With a new grandson just two days old and awaiting a name, I find myself pondering what's in a name anyway?
If you've been teaching for some time, you've probably ceased to be surprised at some of the names that parents choose. Interviewing students, taking registers at the beginning of each session, it's easy to cause a shy, ill-at-ease student extra embarrassment because you use the name on the application form - perhaps a name that makes them squirm.
Names go in and out of fashion, too. At one time, it wasn't unusual to find yourself with six or more teenagers in your class all called Tracy. But at least Tracys could feel they were part of the crowd, and not singled out by an unusual name.
Even if you avoid obvious clangers, you can still be making a decision which will affect a child's progress. It's been suggested, for example, that people with odd names can have big problems later in life, and that teachers will award higher marks to candidates whose names they like.
Some researchers suggest that girls with pretty, feminine names will somehow be constrained to live up to a stereotyped feminine image and that those with unisex names will have more freedom to choose. Little boys with strongly masculine names - well you get the picture.
We spend time and energy encouraging girls to play with building sets and encouraging little boys to nurture their caring side, but maybe we've already placed Primrose Lucy on a career path that doesn't involve building bridges.
In practice, however, most young people forge their own paths, whatever their names. In college, the old stereotypical divisions which used to exist have disappeared, and you'll find girls enthusiastically enrolling for automotive mechanics or engineering and lots of boys who have decided they want to train as care assistants.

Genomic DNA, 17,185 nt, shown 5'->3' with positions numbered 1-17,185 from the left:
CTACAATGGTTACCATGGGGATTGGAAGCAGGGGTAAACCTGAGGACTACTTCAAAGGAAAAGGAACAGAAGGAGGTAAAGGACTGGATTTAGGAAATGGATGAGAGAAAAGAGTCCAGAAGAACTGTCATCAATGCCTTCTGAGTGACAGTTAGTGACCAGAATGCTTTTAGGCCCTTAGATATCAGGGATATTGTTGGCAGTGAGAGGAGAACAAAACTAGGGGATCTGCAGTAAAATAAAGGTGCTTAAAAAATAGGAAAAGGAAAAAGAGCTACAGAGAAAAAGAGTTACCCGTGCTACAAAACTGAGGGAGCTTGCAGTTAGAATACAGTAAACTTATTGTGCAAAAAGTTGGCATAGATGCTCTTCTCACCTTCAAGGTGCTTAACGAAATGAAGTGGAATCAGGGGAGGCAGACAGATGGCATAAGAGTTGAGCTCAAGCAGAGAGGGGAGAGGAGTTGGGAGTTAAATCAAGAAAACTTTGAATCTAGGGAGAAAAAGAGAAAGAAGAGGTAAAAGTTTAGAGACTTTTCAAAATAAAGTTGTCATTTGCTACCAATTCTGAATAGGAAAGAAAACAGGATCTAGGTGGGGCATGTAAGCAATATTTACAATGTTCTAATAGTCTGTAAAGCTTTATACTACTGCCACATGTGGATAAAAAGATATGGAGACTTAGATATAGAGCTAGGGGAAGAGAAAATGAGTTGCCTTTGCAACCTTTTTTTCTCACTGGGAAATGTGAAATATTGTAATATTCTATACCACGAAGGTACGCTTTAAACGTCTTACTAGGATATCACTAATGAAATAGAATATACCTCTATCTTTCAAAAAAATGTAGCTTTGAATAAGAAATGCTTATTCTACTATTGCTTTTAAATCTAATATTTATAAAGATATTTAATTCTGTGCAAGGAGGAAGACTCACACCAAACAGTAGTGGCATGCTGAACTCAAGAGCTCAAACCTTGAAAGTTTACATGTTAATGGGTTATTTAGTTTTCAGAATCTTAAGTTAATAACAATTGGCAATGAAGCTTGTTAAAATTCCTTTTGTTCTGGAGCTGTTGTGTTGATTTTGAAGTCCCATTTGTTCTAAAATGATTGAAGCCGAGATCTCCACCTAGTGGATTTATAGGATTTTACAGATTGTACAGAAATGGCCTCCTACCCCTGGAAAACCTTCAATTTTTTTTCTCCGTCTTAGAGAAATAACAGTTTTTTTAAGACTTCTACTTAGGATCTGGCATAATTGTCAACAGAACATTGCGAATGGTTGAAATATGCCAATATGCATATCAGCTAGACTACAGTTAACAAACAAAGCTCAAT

That's good, and all the more remarkable considering society's careless promotion of old stereotypes. In a recent report about life skills courses being offered to privately-schooled students who were deemed too pampered to cope with university life, the picture which accompanied the report showed, yes, a teenage boy grappling with the mystery of a packet of washing powder and a washing machine.
At a car boot sale, I watched as two women attempted to collapse a brightly-coloured plastic chute they had bought while a three-year-old toddler waited patiently with them. A third woman was on the phone, obviously relaying instructions: "Two buttons on the side." By now, there were three women struggling to find the buttons. After a minute or two, the little boy reached out and said: "There the buttons." With his help, the construction was neatly folded. The three women gazed down at the toddler. "Clever boy," they said in unison, slightly awed.
I bet the toddler's name was Butch or Grant - one that has him destined to build railroads or leap tall buildings in a single bound and always to look out for the girls with pretty names who need a man to rely on.
Finding the right name, thank goodness, is less important than ensuring opportunities are as wide and varied as possible, and that we don't let ourselves slip into bad habits by reinforcing archaic stereotypes.
And the new baby? Joseph Alexander. I think I'm happy with that.
Carol Gow is a former further education lecturer.